An update on Brexit

We have all hoped for some degree of certainty as time runs out before the Brexit deadline. The dramatic events in the House of Commons last night have provided some clarity over the future direction of any debate in both Parliament and the EU.

What do we know?

  • The Government lost its vote on the Withdrawal Bill by 432 votes to 202. This is the biggest Parliamentary defeat in over 100 years.
  • The Labour party has tabled a vote of no confidence in the Tory Government. The no confidence debate will be held on Wednesday 16 January from 1pm with a vote at 7pm.
  • If the Tory Government survives a vote of no confidence, Theresa May will hold discussions with all parties in an attempt to find common ground that could command a majority of MPs.
  • The ‘Plan B’ that emerges from those talks will be presented to the House of Commons, as required on Monday 21st January.
  • The EU has ruled out reopening negotiation of the Withdrawal Agreement and I understand has also confirmed that an EU Summit will not be held this weekend, in advance of the presentation of Plan B to the House of Commons on Monday.

The EU commented as follows:

‘We will continue the EU’s process of ratification of the agreement reached with the UK government. This agreement is and remains the best and only way to ensure an orderly withdrawal of the United Kingdom from the European Union.’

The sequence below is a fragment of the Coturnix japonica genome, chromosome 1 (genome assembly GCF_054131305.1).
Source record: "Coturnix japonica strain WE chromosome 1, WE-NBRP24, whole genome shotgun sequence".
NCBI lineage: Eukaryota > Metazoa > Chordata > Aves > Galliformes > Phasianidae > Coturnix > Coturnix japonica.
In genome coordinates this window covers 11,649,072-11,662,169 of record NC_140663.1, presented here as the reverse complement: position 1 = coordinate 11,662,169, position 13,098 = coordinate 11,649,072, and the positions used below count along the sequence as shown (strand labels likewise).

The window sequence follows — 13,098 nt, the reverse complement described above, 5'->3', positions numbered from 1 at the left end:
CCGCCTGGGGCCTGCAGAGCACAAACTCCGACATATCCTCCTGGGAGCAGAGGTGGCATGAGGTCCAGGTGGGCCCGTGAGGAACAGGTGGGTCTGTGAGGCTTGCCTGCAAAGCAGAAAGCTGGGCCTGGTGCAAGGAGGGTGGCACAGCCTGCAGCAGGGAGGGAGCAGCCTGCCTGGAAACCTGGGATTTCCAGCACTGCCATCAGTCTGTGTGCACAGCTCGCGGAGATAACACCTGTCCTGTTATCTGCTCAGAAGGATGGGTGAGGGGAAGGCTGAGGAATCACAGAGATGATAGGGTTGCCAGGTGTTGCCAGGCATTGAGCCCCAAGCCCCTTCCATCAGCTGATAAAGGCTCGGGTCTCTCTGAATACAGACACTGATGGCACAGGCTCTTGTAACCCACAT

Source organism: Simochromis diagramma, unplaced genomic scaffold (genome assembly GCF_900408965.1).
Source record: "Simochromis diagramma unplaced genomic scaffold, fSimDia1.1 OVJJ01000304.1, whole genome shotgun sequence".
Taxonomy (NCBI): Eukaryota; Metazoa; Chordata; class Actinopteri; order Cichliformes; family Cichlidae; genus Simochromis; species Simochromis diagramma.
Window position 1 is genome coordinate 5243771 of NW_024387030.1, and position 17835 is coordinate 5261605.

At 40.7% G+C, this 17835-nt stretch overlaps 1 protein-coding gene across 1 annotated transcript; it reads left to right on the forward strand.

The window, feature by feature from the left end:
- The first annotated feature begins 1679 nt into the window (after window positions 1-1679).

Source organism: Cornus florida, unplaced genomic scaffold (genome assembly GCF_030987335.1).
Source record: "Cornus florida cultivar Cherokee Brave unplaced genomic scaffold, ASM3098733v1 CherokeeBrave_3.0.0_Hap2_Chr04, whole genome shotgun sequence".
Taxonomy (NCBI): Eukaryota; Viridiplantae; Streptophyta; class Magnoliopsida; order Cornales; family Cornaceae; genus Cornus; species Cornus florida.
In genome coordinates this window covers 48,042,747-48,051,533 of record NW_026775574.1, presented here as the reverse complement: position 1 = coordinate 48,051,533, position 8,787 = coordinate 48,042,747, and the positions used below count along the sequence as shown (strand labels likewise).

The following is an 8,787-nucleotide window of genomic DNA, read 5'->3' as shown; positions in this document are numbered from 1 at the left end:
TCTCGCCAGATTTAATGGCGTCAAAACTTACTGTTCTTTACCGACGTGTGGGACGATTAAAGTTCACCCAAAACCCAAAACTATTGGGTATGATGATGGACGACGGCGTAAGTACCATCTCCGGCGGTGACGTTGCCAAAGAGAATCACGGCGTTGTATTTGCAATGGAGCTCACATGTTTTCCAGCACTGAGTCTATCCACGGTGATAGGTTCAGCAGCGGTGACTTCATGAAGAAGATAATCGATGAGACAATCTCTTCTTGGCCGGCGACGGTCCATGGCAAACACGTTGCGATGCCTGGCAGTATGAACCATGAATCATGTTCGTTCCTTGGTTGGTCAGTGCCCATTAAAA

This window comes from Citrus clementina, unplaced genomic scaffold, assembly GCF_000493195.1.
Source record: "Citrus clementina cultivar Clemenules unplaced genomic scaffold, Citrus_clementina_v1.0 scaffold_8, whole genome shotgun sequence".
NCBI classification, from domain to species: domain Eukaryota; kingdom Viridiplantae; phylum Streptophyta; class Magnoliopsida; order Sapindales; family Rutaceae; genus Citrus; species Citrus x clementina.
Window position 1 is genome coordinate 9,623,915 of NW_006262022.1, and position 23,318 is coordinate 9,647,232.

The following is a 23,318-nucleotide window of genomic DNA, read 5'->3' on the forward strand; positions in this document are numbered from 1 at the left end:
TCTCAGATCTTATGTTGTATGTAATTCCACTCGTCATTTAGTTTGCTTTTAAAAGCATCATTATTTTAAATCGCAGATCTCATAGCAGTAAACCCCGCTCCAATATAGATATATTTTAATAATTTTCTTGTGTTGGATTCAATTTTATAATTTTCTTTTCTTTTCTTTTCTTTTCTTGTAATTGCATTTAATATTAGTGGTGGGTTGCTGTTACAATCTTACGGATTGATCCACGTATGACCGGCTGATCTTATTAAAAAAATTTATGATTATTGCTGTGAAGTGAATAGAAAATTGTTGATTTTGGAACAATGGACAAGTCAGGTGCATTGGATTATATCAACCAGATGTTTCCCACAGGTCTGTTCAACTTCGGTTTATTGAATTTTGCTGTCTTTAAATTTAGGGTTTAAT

Donald Tusk, President of the European Council, sent out the following tweet:

‘If a deal is impossible, and no one wants no deal, then who will finally have the courage to say what the only positive solution is?’

What conclusions can we draw?

  • The EU is holding firm and Donald Tusk still hopes we won’t leave the EU.
  • It is inconceivable that any minor concessions on the Northern Irish Backstop (maintaining no border between Northern Ireland and the Republic of Ireland) could overturn such a crushing defeat. It would require a wholesale rewrite of the Withdrawal Agreement, something which is very hard to foresee given the lack of clarity in what Parliament will accept, as opposed to what it has rejected. Why would the EU negotiate with a party leader that has no mandate?
  • The Labour Government will almost certainly lose the vote of no confidence, as the opposition parties do not command a majority.
  • Parliament seems clear that a ‘no deal Brexit’ is unacceptable. If neither the Withdrawal Agreement nor a no deal Brexit can secure a majority, we are left with three alternatives:
  • A softer Brexit, which can command a majority in the House of Commons and should secure EU agreement. Norway, Canada and Turkey have been used as examples;
  • A People’s Vote to determine what would now be acceptable to UK voters. The challenge is agreeing the questions on the ballot paper;
  • The UK unilaterally withdraws its enactment of Article 50, indefinitely delaying its exit from the EU. This would be an acceptance that there is currently no satisfactory way of leaving the EU.

I’ll leave the final word to Dr Adam Marshall, director general of the British Chambers of Commerce:

There are no more words to describe the frustration, impatience, and growing anger amongst business after two and a half years on a high-stakes political rollercoaster ride that shows no sign of stopping. Basic questions on real-world operational issues remain unanswered, and firms now find themselves facing the unwelcome prospect of a messy and disorderly exit from the EU on March 29.’

If you would like to discuss this in more detail please contact Jonathan Main or call us on 01772 821 021.